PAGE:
In a 1970 medical article, Dr. Hanson Blatz looked back on his professional years, noting, "Those of you who have been in the field a long time know it was once the practice of pediatricians to fluoroscope babies and young children every month and when they had the annual checkup. When we questioned this practice, physicians would say, 'Well, the parents expect it. They think if I don't fluoroscope the patients, they are not getting a complete examination." [10] Gofman notes that Blatz must be describing habits of the 1940s and 1950s.

Gofman points out that, between 1920 and 1960, unnecessary and/or excessive x-rays and fluoroscopic exposures of the breasts were received by girls and women in connection with scoliosis (spinal curvature), mammograms, screening for tuberculosis, diagnosis and treatment of enlarged thymus, "therapy" for non-malignant breast conditions, monitoring of tuberculosis treatments, exposure of adults during exams of children, and non-medical uses (such as fluoroscopes in shoe stores).

What should a reasonable and prudent person conclude from all this? Is radiation important in causing breast cancer? Without a doubt. Is DDT? Probably yes. Are other chlorinated compounds besides DDT? Probably yes. Does anyone know for sure about harmful effects of these chemicals? No. [11]

What should we do to protect ourselves and our children during the decades that it will take for scientists to learn some of the answers? Adopt the precautionary principle. Avoid exposing yourself to exotic chemicals and technologies. Eat lots of fruits and vegetables, especially the dark greens and dark yellows. Prevent pollution: phase out chlorine and stop adding to the world's burden of radiation-producing materials derived from nuclear power and nuclear weapons. Trust your own common sense and don't leave important decisions exclusively in the hands of the "experts."
                                                                         --Peter Montague, Ph.D.
[1] These are the National Cancer Institute's 1992 estimates of cancer incidence. See Barry A. Miller and others, editors, CANCER STATISTICS REVIEW 1973-1989 [National Institutes of Health Publication No. 92-2789], pgs. IV.[1], XV.1, and VI.1. [2] Same publication as in note 1, Table IV-1, pg. IV.[5].

[3] Lenore Kohlmeier and others, "Lifestyle and Trends in Worldwide Breast Cancer Rates," in Devra Lee Davis and David Hoel, editors, TRENDS IN CANCER MORTALITY IN INDUSTRIAL COUNTRIES (New York: New York Academy of Sciences, 1990), pgs. 259-268.

[4] Jerome B. Westin and Elihu Richter, "The Israeli Breast-Cancer Anomaly," in Devra Lee Davis and David Hoel, editors, TRENDS IN CANCER MORTALITY IN INDUSTRIAL COUNTRIES (New York: New York Academy of Sciences, 1990), pgs. 269-279.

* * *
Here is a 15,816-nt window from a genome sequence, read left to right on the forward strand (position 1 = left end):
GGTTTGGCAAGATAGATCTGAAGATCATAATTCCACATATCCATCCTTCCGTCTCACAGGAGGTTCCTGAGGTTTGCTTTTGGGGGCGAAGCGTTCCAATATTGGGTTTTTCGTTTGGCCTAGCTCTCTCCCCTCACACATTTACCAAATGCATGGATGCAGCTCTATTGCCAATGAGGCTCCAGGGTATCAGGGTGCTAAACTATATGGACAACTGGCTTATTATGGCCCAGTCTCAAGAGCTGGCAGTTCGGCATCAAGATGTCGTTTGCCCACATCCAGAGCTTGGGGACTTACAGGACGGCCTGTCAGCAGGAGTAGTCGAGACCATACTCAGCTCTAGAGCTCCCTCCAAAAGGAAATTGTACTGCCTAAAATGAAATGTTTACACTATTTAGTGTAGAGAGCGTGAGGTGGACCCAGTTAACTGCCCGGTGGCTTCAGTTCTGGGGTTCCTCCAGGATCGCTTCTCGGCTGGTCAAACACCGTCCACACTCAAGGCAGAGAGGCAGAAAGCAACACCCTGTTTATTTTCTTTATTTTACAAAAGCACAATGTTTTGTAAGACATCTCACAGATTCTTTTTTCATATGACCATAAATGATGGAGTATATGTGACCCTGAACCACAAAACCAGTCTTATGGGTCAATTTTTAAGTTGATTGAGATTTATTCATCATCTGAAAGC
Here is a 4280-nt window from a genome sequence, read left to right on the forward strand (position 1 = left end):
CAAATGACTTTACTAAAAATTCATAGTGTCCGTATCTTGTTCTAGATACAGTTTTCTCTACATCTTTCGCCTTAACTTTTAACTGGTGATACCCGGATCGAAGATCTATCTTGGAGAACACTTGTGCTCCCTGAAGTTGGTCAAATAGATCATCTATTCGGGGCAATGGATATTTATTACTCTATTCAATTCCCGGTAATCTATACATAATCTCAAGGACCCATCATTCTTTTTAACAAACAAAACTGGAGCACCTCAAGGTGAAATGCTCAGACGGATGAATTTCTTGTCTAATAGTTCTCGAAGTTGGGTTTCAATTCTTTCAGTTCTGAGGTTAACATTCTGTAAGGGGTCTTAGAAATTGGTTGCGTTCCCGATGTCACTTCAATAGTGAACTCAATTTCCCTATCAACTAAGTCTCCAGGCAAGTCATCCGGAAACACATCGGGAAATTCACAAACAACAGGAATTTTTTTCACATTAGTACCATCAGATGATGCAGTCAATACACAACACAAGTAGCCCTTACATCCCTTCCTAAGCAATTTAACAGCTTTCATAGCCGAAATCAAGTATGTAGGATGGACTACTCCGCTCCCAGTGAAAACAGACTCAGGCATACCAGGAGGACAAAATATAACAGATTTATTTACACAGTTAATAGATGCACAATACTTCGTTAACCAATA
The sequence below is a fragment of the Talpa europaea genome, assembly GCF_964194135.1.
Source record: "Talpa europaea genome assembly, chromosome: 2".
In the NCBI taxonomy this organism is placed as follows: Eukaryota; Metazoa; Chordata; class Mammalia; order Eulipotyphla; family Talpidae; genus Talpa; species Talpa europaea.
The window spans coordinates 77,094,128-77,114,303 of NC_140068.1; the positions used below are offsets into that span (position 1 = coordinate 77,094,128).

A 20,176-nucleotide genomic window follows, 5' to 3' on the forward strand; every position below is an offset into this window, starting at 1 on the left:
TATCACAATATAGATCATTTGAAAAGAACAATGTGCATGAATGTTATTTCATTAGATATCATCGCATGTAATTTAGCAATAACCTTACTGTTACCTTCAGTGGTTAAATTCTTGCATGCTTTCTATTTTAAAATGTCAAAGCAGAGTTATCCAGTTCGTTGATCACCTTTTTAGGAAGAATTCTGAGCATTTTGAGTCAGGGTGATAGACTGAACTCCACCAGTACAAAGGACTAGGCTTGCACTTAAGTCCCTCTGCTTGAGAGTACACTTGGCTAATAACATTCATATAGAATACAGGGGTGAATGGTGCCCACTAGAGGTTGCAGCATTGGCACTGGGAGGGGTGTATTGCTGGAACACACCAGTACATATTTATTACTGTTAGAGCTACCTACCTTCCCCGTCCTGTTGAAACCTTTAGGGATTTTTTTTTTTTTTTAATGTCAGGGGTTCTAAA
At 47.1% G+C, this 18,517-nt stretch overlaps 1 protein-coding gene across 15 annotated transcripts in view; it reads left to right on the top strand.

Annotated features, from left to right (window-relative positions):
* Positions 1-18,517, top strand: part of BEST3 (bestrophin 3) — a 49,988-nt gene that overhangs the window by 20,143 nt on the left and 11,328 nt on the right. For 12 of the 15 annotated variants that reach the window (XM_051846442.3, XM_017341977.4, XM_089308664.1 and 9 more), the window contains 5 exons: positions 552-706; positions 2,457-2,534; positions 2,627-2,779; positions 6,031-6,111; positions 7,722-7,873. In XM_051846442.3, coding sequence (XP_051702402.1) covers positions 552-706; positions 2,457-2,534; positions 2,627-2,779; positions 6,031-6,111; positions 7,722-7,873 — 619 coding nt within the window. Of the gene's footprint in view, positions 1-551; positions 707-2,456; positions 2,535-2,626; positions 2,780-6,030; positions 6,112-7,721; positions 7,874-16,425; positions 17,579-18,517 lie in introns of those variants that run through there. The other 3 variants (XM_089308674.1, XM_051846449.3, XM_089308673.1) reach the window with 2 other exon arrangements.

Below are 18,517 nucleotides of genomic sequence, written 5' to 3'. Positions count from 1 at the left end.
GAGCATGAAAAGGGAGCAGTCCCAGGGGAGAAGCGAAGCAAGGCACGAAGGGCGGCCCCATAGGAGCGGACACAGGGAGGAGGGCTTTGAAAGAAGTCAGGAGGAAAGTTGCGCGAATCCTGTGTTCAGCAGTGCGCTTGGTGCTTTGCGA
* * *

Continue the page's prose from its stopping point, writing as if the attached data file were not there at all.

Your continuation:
[5] Devra Lee Davis and others, "Medical Hypothesis: Xenoestrogens As Preventable Causes of Breast Cancer," ENVIRONMENTAL HEALTH PERSPECTIVES Vol. 101 (October 1993), pgs. 372-377.

[6] Mary S. Wolff and others, "Blood Levels of Organochlorine Residues and Risk of Breast Cancer," JOURNAL OF THE NATIONAL CANCER INSTITUTE Vol. 85 (April 21, 1993), pgs. 648-652.

[7] Nancy Krieger and others, "Breast Cancer and Serum Organochlorines: A Prospective Study Among White, Black and Asian Women," JOURNAL OF THE NATIONAL CANCER INSTITUTE Vol. 86 (April 20, 1994), pgs. 589-599. See the editorial in the same issue, pgs. 572-573.

[8] James Melius and others, RESIDENCE NEAR INDUSTRIES AND HIGH TRAFFIC AREAS AND THE RISK OF BREAST CANCER ON LONG ISLAND (Albany, N.Y.: State of New York Department of Health, 1994). To get the study, phone (518) 474-7354.

[9] John Gofman and Egan O'Connor, personal communication to P.M., quoting Conti and Patten, AMERICAN JOURNAL OF OBSTETRICS AND GYNECOLOGY Vol. 56 (1948), pgs. 884-892. Gofman and O'Connor can be reached at (415) 664-1933 (phone and fax).

[10] Gofman and O'Connor, cited above, quoting Blatz as quoted in Jacob Shapiro, RADIATION PROTECTION Third Edition (Cambridge, Ma.: Harvard University Press, 1990), pg. 421.

[11] An excellent review of the literature is: Joe Thornton, CHLORINE, HUMAN HEALTH AND THE ENVIRONMENT: THE BREAST CANCER WARNING (Washington, D.C.: Greenpeace, 1993). Phone: (202) 462-1177.

Descriptor terms: indians; native people; indigenous people; conferences; breast cancer; lung cancer; colon cancer; rectal cancer; morbidity statistics; japan; estrogen; israel; pesticides; ddt; dde; long island; studies; radiation; john gofman; thymus; x-rays; fluoroscopy; wmi; wmx; environmental justice; national association for the advancement of colored people; naacp; ben chavis;